Autism Teaches To Call A Spade A Spade, Perhaps?

shanesh's picture

These days most of us have become more informal in our choice of words and expressions. Slangs, puns, innuendos and many other literary tropes dominate our usual talks. But, here we are not talking about “us”; here we are focusing on how figurative language can pose a daunting challenge for the autistic mind. A majority of children with autism interpret words and sentences quite literally. They are often unable to “read between the lines”, so to speak, which is why it is important to talk with them in simple and plain language.

Say for example, Dr Paul Jones told Natalie that she had “stomach bug”, when what the doctor really wanted to mean was “stomach virus”. Now Natalie’s 6-year-old son Todd, who is on the spectrum, looked visibly worried as he presumably envisioned an alien-like creature crawling around her mother’s intestine. Though it may sound hilarious for people like us, for children with autism it is really not funny!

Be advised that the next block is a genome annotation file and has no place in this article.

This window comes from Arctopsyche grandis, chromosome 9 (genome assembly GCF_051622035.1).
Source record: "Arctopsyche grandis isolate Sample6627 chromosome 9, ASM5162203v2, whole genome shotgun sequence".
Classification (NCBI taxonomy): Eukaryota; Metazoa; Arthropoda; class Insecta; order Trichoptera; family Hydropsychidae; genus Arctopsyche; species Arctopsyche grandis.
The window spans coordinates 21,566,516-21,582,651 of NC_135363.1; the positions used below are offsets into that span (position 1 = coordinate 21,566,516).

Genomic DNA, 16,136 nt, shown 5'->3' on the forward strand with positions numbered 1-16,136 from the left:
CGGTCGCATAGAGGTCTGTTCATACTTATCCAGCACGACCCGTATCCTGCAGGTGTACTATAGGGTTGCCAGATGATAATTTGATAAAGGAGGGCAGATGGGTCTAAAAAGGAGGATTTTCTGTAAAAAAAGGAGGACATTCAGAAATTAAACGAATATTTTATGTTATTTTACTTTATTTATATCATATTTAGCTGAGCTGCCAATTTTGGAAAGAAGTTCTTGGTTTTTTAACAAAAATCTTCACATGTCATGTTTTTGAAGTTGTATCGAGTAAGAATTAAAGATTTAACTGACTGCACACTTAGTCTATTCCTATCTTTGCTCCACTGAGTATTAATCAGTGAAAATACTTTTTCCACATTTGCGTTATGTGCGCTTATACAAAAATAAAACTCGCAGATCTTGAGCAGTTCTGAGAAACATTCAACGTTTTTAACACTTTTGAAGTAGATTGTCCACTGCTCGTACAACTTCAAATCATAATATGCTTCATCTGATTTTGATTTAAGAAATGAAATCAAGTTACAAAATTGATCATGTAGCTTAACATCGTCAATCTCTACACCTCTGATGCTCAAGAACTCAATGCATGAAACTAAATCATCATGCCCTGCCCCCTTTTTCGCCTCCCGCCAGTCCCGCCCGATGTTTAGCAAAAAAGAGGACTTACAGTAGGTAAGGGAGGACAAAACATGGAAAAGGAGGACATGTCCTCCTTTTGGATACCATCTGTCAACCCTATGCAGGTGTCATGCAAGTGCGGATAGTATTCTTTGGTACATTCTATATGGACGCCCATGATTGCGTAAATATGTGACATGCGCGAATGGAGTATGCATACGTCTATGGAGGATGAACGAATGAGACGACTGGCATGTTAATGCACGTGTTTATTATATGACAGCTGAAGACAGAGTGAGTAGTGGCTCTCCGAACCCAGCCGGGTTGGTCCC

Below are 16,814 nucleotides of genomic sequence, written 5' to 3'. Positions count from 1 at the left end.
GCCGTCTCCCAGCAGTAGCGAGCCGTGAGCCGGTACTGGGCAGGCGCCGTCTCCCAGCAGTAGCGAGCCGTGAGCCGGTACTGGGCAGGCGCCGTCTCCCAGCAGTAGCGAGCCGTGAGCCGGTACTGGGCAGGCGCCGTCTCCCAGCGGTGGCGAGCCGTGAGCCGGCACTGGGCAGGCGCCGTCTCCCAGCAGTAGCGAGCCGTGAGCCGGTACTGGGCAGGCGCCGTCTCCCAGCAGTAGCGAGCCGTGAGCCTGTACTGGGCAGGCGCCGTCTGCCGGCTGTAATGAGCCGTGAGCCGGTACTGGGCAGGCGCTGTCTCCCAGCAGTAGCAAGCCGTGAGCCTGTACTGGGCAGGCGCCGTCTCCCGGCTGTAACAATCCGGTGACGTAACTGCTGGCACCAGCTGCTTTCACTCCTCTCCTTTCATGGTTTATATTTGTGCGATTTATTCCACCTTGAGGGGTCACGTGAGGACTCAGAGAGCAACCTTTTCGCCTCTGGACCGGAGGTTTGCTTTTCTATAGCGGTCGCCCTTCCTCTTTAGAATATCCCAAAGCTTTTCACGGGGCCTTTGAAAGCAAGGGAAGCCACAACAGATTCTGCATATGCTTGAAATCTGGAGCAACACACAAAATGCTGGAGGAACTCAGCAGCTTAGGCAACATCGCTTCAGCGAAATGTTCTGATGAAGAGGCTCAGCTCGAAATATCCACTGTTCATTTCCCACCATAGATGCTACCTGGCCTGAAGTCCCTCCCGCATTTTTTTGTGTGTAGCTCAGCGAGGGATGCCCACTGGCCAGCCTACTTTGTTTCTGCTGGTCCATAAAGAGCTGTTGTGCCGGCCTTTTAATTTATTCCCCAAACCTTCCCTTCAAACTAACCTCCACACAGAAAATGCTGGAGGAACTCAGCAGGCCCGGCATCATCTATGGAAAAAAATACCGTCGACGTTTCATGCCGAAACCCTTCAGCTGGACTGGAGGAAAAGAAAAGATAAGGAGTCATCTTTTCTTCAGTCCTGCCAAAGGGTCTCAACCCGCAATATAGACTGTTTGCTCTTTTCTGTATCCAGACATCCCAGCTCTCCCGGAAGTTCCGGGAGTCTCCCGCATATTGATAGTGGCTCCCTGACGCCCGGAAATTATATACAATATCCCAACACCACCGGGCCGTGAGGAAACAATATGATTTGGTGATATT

Those parenting preschoolers need to understand that their kids might not find the classroom environment too easy to adapt to. Going to school becomes a huge transition for such kids as they have to adjust to the new atmosphere.

Could a technology-based intervention model be helpful in teaching the basics of social communication to autistic kids? Now, we have an app that you can use to help your little one develop a small array of social communication skills, including greetings and salutations. Check out Social Talks on iTunes!


Demaemiain's picture

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